by Kevin F. Story
The prince sat back somewhat uneasily in his seat, not knowing what to expect from this foreign world. It had been the command of his father that he go to the neighbouring castle of Bolle-Weaville, in the kingdom of Inglende, in order to settle a matter of courtship. You see, King Alabaster, as the prince's father was known, made a similar trip four and ten years ago, two years after the young prince was begotten, in order to betroth him to King Alcatrasse’s then-newborn daughter, Emilia. They agreed upon this over a considerably potent port wine, so long as the prince came by in his sixteenth year to officially propose.
Thus, Delfort’s regal cart rode along the long, dusty dirt road, through the town of Binglederry and across the meadows of Lea. Accompanying the prince were his servant, James, and King Alabaster’s most trusted gen d’arme, Sir Reginald of Cangreene. Sandy-haired James was about the same age as Delfort, having been raised for the sole purpose of servanthood. Thus brought up together, they were actually very good friends and very often talked about the things about which young men typically talked. Like Delfort, James was enjoying his own first look at the outside world, taking particular note of the broad range of colour on this glorious spring day: the deep emerald of the land, the vast blueness of the sky, the piercing hot yellow of the sun. In the remaining seats lounged Sir Reginald, who fought by the king’s side during wars with the Gregorians, a barbaric tribe from the north, and the Leonidians, an equally barbaric tribe from the south. The ruddy visage of the knight wore an extensive, bushy handlebar moustache to complement his eyebrows. Not only was the knight an excellent swordsman, but he could hold down a hogshead of whisky for a fortnight and retain sobriety, if necessary. At the present moment, he remained in contemplative silence.
They began their journey just after breakfast in order to make their first stop well before supper, in the bay-side village of Porte Godfrey, which appeared to be coming up in the distance. They could smell the salt in the air as they neared the waters of the Jambonne Bay, and they could almost taste the fresh lobster they would sup upon in town as guests of the mayor.
“Hail, Prince Delfort!” exclaimed a nasal voice belonging to the mayor of Porte Godfrey as attendants helped the prince out of his carriage. The mayor, a very distinguished gentleman topped by an over-powdered wig, adjusted the monocle before his left eye, bowed deeply, then introduced himself in a rather all-too-proud tone as Johannes von Blochstorgg. The prince bade him rise and take them inside.
“Certainly, your highness. Come right this way.”
Two claps sent the attendants away. The mayor led the group by a trail of floating powder through his manor and up a set of stone stairs to the guest chambers. Various tapestries and coats-of-arms decorated the grey walls of the ensuing corridor, along with sconces for torches by and by.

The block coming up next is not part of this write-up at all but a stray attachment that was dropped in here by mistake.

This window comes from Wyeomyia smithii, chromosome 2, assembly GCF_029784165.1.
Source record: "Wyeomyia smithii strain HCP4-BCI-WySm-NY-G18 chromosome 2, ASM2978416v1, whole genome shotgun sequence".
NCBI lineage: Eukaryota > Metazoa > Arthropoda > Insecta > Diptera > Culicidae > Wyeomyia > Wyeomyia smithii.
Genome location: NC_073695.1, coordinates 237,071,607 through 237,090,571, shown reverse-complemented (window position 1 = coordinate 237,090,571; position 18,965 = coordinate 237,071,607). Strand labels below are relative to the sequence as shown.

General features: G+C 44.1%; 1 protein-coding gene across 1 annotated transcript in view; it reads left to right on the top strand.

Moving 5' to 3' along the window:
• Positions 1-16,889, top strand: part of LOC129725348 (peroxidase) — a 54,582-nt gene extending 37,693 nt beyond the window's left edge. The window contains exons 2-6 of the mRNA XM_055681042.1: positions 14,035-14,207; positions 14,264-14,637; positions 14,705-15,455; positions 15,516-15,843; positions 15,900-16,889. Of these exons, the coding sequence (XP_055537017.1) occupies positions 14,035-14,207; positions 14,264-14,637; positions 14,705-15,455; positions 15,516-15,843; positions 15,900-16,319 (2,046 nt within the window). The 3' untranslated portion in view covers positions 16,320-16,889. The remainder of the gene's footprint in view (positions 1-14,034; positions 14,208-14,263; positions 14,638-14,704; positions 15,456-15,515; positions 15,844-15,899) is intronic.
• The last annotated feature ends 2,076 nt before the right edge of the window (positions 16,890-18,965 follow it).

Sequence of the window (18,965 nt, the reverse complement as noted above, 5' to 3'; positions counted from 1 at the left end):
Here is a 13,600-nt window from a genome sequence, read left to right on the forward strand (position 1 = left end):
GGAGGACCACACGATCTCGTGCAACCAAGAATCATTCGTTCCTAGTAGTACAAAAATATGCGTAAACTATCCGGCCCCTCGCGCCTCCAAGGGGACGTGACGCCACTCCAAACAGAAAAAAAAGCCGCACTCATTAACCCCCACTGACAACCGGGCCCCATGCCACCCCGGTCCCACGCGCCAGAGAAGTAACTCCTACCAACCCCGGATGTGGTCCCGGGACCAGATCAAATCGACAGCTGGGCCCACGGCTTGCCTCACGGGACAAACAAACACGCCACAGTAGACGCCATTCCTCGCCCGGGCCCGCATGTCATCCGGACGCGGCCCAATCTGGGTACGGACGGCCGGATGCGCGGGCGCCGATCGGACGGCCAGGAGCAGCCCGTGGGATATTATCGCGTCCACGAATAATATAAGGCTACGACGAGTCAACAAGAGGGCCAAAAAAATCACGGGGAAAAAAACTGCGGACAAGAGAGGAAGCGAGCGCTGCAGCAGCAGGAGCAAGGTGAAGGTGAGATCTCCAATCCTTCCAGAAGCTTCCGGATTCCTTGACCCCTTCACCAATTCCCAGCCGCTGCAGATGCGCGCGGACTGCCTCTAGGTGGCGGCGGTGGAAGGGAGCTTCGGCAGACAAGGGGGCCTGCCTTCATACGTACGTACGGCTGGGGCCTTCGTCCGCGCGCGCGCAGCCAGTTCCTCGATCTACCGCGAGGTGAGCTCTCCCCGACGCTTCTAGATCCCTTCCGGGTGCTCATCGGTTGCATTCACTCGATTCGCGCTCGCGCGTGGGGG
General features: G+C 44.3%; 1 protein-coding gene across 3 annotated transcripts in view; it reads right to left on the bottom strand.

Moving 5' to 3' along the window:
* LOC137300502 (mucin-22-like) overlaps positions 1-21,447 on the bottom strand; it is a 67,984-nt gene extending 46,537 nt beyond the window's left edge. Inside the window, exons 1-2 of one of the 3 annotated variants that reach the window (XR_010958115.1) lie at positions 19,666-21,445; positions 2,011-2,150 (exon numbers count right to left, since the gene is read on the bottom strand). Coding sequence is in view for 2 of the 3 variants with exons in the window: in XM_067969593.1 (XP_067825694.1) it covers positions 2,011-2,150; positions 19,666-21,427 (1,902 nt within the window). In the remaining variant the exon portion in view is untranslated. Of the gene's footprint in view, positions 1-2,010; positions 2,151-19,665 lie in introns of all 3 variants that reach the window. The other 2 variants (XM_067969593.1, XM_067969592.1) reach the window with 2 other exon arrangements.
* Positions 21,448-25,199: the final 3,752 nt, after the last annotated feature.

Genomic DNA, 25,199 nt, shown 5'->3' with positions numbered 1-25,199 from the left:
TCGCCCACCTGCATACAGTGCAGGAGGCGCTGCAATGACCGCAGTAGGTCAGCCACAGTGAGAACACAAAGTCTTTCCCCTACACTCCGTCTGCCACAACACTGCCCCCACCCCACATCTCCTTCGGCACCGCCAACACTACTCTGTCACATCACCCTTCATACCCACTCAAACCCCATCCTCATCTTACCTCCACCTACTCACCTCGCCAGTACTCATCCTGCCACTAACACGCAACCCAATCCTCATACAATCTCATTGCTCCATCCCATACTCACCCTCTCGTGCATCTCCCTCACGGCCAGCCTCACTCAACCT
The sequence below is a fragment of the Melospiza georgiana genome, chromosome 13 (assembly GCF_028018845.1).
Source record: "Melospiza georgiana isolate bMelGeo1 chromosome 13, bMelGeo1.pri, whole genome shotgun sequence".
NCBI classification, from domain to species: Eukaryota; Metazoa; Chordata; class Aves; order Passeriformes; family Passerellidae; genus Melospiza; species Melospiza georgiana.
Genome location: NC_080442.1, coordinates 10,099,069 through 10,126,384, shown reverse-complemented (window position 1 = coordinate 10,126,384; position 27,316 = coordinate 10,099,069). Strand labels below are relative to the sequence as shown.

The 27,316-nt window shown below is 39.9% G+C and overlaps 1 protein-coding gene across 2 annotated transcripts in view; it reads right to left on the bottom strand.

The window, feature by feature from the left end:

“I have secured the largest chamber for his Royal Mightiness, and the next room over should befit your entourage. I hope your loftiness does not mind the humble quarters upon which—whom—I have bestowed upon hem—him—you,” prattled Johannes von Blochstorgg absurdly. With a showman's gesture, he threw open the door to the room in question, exposing a comfortable bed of goose feathers and walls littered with paintings and the like.
The prince, eyeing the room unpleasantly, responded coldly, “This will do.”
The mayor took time from his eye-squinting and finger-crossing to realize the prince seemed to have found some favour with his lodgings; thus he bleated: “Oh, thank you, your gracious Excellency! You shan’t be displeased not never one bit!” With a hasty bow, Johannes excitedly scampered off, taking care to stumble in the correct direction down the corridor, to make sure that their evening feast was being prepared imminently and eminently.
The knight, silent until now, spoke first, and so he did whilst smoothing his thick moustache: “What a queer fellow!”
Delfort nodded in acknowledgement as he glanced about the room, putting the place into perspective. James thoroughly busied himself with inspecting, in fine detail, everything from the hand-crafted furniture to the exquisite view of the bay from their lofty balcony. His jaw fell open and could not conceive of closing, seeming to be on the verge of falling off as he became more and more amazed with his new surroundings. Delfort, however, was slightly less impressed.
“Honestly!” complained Delfort, resting his royal bottom on a large, oaken chest. “Couldn’t we have stopped in the village of Vaslegas, where the torches always stay lit? It’s at least ten fold as exciting as this hole.”
The armed escort retorted snappily (or snapped retortingly, depending on your point of view), “You’ve never even seen Vaslegas! All you've heard is they have some of the greenest tables in all of Darscinnia. And you know your father would have no part in you squandering away all his wealth!” His moustache recoiled as Reginald gave it a rather nasty tug.
As Delfort’s mouth opened, no doubt to offer some foul comment or other, Reginald raised his gauntleted hand. “There’s no use in arguing. Your father has commanded this, and so it must be. Don’t you want to see who you will rule beside? Don’t you want to inherit a kingdom twice the size of your father’s? Now, I don’t want to hear another complaint from you for the duration of the trip, do you understand?”
Delfort opened his mouth once again, and Reginald coolly put his hand to his hilt. The mouth closed.
And they went about the business of relaxing and preparing for the feast ahead of them.
Prince Delfort's journey continues next time in "The Feast"...